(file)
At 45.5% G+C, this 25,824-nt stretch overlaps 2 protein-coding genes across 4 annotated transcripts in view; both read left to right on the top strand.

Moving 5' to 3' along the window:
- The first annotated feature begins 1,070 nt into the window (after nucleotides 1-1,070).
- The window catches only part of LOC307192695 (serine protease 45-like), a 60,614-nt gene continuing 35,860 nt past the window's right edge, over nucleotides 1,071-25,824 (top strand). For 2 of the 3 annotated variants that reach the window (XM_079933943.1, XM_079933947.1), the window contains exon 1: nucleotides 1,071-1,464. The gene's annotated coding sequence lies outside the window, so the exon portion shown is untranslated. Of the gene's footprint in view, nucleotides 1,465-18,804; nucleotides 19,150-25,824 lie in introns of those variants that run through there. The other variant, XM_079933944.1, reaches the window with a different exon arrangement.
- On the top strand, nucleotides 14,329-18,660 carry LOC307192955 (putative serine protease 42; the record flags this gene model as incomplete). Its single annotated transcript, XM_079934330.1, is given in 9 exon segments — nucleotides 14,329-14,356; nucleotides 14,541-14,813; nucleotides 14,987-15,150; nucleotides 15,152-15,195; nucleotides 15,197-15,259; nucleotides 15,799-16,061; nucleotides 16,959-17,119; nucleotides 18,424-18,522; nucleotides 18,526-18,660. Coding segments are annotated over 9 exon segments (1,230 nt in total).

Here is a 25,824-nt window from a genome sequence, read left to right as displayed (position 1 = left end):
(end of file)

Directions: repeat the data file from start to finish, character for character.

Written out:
At 45.5% G+C, this 25,824-nt stretch overlaps 2 protein-coding genes across 4 annotated transcripts in view; both read left to right on the top strand.

Moving 5' to 3' along the window:
- The first annotated feature begins 1,070 nt into the window (after nucleotides 1-1,070).
- The window catches only part of LOC307192695 (serine protease 45-like), a 60,614-nt gene continuing 35,860 nt past the window's right edge, over nucleotides 1,071-25,824 (top strand). For 2 of the 3 annotated variants that reach the window (XM_079933943.1, XM_079933947.1), the window contains exon 1: nucleotides 1,071-1,464. The gene's annotated coding sequence lies outside the window, so the exon portion shown is untranslated. Of the gene's footprint in view, nucleotides 1,465-18,804; nucleotides 19,150-25,824 lie in introns of those variants that run through there. The other variant, XM_079933944.1, reaches the window with a different exon arrangement.
- On the top strand, nucleotides 14,329-18,660 carry LOC307192955 (putative serine protease 42; the record flags this gene model as incomplete). Its single annotated transcript, XM_079934330.1, is given in 9 exon segments — nucleotides 14,329-14,356; nucleotides 14,541-14,813; nucleotides 14,987-15,150; nucleotides 15,152-15,195; nucleotides 15,197-15,259; nucleotides 15,799-16,061; nucleotides 16,959-17,119; nucleotides 18,424-18,522; nucleotides 18,526-18,660. Coding segments are annotated over 9 exon segments (1,230 nt in total).

Here is a 25,824-nt window from a genome sequence, read left to right as displayed (position 1 = left end):